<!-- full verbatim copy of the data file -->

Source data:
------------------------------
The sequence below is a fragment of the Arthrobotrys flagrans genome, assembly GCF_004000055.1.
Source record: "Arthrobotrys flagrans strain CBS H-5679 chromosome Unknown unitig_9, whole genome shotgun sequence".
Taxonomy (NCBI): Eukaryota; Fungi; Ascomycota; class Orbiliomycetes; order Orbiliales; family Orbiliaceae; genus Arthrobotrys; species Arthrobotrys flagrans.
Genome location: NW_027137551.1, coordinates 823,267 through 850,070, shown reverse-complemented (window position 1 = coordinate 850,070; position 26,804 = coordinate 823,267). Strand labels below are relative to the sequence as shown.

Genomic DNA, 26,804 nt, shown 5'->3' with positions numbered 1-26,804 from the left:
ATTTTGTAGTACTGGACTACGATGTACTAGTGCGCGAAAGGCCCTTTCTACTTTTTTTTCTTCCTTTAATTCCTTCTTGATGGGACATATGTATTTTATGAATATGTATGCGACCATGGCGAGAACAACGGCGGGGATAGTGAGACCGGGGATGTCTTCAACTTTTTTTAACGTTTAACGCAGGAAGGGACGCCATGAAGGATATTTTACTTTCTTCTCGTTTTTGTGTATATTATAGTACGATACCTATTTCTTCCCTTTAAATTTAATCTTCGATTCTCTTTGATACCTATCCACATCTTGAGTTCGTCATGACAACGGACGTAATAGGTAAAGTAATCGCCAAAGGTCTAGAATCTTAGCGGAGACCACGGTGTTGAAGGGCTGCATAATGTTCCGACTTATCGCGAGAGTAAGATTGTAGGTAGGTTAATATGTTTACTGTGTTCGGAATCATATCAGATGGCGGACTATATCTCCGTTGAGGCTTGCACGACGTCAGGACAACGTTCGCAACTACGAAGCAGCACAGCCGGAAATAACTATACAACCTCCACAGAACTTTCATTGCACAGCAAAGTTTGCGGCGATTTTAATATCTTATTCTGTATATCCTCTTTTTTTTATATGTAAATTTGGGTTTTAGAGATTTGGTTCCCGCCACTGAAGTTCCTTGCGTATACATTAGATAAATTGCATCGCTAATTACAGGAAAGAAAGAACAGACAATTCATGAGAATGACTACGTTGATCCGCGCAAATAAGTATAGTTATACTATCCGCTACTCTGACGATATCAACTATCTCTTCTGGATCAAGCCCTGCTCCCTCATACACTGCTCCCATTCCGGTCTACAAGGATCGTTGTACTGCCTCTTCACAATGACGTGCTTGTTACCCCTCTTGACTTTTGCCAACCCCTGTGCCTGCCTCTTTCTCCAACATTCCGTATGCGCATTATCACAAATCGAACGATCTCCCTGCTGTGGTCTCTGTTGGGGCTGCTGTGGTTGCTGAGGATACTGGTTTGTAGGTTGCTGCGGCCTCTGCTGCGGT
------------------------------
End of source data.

The sequence below is a fragment of the Arthrobotrys flagrans genome, assembly GCF_004000055.1.
Source record: "Arthrobotrys flagrans strain CBS H-5679 chromosome Unknown unitig_9, whole genome shotgun sequence".
Taxonomy (NCBI): Eukaryota; Fungi; Ascomycota; class Orbiliomycetes; order Orbiliales; family Orbiliaceae; genus Arthrobotrys; species Arthrobotrys flagrans.
Genome location: NW_027137551.1, coordinates 823,267 through 850,070, shown reverse-complemented (window position 1 = coordinate 850,070; position 26,804 = coordinate 823,267). Strand labels below are relative to the sequence as shown.

Genomic DNA, 26,804 nt, shown 5'->3' with positions numbered 1-26,804 from the left:
ATTTTGTAGTACTGGACTACGATGTACTAGTGCGCGAAAGGCCCTTTCTACTTTTTTTTCTTCCTTTAATTCCTTCTTGATGGGACATATGTATTTTATGAATATGTATGCGACCATGGCGAGAACAACGGCGGGGATAGTGAGACCGGGGATGTCTTCAACTTTTTTTAACGTTTAACGCAGGAAGGGACGCCATGAAGGATATTTTACTTTCTTCTCGTTTTTGTGTATATTATAGTACGATACCTATTTCTTCCCTTTAAATTTAATCTTCGATTCTCTTTGATACCTATCCACATCTTGAGTTCGTCATGACAACGGACGTAATAGGTAAAGTAATCGCCAAAGGTCTAGAATCTTAGCGGAGACCACGGTGTTGAAGGGCTGCATAATGTTCCGACTTATCGCGAGAGTAAGATTGTAGGTAGGTTAATATGTTTACTGTGTTCGGAATCATATCAGATGGCGGACTATATCTCCGTTGAGGCTTGCACGACGTCAGGACAACGTTCGCAACTACGAAGCAGCACAGCCGGAAATAACTATACAACCTCCACAGAACTTTCATTGCACAGCAAAGTTTGCGGCGATTTTAATATCTTATTCTGTATATCCTCTTTTTTTTATATGTAAATTTGGGTTTTAGAGATTTGGTTCCCGCCACTGAAGTTCCTTGCGTATACATTAGATAAATTGCATCGCTAATTACAGGAAAGAAAGAACAGACAATTCATGAGAATGACTACGTTGATCCGCGCAAATAAGTATAGTTATACTATCCGCTACTCTGACGATATCAACTATCTCTTCTGGATCAAGCCCTGCTCCCTCATACACTGCTCCCATTCCGGTCTACAAGGATCGTTGTACTGCCTCTTCACAATGACGTGCTTGTTACCCCTCTTGACTTTTGCCAACCCCTGTGCCTGCCTCTTTCTCCAACATTCCGTATGCGCATTATCACAAATCGAACGATCTCCCTGCTGTGGTCTCTGTTGGGGCTGCTGTGGTTGCTGAGGATACTGGTTTGTAGGTTGCTGCGGCCTCTGCTGCGGT